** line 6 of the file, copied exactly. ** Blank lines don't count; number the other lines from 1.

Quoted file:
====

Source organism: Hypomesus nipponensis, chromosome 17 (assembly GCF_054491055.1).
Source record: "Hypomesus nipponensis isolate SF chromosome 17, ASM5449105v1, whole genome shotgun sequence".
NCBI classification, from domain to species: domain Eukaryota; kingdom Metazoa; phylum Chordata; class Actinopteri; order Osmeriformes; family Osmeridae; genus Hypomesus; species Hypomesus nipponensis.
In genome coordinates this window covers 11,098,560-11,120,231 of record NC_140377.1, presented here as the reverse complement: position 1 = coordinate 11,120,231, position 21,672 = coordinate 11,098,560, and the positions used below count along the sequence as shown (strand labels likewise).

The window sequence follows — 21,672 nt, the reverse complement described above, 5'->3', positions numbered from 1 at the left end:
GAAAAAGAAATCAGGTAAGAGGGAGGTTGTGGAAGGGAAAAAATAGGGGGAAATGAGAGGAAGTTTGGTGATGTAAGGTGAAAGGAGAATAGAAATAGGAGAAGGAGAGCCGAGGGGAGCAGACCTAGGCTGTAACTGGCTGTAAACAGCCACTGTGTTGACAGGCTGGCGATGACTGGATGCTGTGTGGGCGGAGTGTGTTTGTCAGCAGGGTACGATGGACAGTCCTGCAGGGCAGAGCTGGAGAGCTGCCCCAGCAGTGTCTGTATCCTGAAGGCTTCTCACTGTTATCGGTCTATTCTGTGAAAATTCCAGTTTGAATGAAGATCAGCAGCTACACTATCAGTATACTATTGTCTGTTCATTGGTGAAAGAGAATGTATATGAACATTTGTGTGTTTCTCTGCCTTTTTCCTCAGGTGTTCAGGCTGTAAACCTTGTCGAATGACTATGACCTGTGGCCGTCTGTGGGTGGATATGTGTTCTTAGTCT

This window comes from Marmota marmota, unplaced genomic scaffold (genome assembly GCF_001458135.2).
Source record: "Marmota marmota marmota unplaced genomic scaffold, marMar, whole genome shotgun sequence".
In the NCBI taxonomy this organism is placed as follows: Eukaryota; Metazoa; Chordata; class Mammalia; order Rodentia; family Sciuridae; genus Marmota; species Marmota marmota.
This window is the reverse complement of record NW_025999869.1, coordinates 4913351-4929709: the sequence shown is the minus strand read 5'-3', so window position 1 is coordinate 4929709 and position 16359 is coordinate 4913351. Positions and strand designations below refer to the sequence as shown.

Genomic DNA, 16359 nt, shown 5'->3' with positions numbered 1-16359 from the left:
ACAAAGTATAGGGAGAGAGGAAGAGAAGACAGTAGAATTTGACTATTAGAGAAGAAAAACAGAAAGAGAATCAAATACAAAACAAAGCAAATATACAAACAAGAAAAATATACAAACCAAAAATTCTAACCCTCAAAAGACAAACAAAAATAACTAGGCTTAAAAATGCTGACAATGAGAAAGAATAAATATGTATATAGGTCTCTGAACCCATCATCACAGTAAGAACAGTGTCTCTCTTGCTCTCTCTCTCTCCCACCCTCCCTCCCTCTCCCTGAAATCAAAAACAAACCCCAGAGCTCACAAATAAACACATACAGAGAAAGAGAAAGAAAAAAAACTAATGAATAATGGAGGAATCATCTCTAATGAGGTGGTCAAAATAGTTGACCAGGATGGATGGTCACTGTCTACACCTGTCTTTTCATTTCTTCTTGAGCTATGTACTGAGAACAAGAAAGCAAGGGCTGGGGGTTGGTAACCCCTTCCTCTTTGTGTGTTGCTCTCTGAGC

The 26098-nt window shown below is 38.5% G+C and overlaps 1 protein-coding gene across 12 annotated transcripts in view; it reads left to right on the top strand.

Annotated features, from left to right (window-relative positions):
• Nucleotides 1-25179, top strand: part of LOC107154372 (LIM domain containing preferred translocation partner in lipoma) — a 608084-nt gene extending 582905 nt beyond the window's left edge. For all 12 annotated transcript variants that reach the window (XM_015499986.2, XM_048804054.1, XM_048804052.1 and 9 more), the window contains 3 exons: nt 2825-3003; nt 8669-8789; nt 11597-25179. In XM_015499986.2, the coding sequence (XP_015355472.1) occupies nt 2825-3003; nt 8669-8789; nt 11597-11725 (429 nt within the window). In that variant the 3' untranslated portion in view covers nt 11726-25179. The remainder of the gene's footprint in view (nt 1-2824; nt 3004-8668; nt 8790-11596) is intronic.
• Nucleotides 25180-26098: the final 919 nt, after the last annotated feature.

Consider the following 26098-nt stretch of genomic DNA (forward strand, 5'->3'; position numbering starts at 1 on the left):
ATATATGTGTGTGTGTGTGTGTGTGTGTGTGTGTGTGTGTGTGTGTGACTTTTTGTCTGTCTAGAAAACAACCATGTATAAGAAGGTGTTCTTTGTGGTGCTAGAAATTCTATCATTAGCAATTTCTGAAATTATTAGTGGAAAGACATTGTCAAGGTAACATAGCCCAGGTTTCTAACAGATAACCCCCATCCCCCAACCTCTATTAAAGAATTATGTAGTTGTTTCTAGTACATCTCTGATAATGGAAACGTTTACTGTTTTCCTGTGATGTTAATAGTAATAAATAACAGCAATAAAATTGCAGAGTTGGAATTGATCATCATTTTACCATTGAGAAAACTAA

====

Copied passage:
GAAAAAGAAATCAGGTAAGAGGGAGGTTGTGGAAGGGAAAAAATAGGGGGAAATGAGAGGAAGTTTGGTGATGTAAGGTGAAAGGAGAATAGAAATAGGAGAAGGAGAGCCGAGGGGAGCAGACCTAGGCTGTAACTGGCTGTAAACAGCCACTGTGTTGACAGGCTGGCGATGACTGGATGCTGTGTGGGCGGAGTGTGTTTGTCAGCAGGGTACGATGGACAGTCCTGCAGGGCAGAGCTGGAGAGCTGCCCCAGCAGTGTCTGTATCCTGAAGGCTTCTCACTGTTATCGGTCTATTCTGTGAAAATTCCAGTTTGAATGAAGATCAGCAGCTACACTATCAGTATACTATTGTCTGTTCATTGGTGAAAGAGAATGTATATGAACATTTGTGTGTTTCTCTGCCTTTTTCCTCAGGTGTTCAGGCTGTAAACCTTGTCGAATGACTATGACCTGTGGCCGTCTGTGGGTGGATATGTGTTCTTAGTCT